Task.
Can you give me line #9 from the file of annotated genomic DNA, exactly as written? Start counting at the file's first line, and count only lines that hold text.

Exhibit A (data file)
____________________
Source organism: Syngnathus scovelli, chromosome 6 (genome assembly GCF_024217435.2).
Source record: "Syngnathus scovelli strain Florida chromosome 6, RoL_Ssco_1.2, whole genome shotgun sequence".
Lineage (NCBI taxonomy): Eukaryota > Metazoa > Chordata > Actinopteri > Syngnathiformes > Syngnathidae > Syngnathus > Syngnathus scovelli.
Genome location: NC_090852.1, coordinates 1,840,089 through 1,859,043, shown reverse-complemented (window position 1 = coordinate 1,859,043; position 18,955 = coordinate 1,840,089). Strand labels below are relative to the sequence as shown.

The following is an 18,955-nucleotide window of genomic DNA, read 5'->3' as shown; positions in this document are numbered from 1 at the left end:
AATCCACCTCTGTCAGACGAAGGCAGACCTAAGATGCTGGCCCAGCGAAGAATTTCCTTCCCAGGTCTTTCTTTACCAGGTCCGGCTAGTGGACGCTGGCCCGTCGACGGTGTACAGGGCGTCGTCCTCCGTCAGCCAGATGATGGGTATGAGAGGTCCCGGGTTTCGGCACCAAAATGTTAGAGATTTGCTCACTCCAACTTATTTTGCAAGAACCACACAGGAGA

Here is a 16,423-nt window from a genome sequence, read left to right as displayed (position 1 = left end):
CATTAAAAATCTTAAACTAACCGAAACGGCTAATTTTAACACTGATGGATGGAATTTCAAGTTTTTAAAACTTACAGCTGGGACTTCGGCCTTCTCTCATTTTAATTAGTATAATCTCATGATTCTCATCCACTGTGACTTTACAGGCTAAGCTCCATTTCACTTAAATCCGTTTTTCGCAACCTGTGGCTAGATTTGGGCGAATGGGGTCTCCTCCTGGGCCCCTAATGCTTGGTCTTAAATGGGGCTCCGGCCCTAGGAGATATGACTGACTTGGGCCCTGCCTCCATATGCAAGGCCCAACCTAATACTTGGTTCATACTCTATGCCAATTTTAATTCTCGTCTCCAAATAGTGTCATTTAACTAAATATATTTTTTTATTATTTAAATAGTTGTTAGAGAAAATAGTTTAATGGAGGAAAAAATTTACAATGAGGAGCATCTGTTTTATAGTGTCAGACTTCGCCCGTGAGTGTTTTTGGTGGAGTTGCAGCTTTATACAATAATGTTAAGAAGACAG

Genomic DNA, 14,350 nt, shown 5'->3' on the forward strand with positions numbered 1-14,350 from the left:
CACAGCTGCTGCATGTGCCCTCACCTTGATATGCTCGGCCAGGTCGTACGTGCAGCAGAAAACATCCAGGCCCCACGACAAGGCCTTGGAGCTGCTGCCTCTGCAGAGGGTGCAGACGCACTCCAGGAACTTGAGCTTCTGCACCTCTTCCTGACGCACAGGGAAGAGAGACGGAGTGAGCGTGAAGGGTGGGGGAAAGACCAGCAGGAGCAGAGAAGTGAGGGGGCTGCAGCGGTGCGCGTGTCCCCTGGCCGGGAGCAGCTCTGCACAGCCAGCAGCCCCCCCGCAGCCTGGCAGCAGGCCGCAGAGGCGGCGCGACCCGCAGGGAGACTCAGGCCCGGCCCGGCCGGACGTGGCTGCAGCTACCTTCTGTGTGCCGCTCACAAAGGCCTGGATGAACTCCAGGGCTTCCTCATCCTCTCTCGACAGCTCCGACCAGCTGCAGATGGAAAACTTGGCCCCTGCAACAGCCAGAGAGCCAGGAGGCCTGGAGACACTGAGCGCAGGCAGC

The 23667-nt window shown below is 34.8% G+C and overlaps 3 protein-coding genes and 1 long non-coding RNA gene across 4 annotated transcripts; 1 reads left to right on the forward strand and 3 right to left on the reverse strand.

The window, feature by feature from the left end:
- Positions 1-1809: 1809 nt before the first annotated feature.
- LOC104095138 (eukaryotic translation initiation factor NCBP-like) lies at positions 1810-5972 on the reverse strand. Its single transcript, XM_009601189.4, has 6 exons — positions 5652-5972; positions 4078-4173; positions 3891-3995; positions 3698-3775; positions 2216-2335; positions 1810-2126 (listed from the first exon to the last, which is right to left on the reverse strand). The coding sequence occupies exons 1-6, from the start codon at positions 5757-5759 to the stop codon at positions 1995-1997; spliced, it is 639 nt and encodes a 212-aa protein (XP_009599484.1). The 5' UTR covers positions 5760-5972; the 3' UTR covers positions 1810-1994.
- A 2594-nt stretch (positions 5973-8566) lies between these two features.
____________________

Genomic DNA, 14,350 nt, shown 5'->3' on the forward strand with positions numbered 1-14,350 from the left: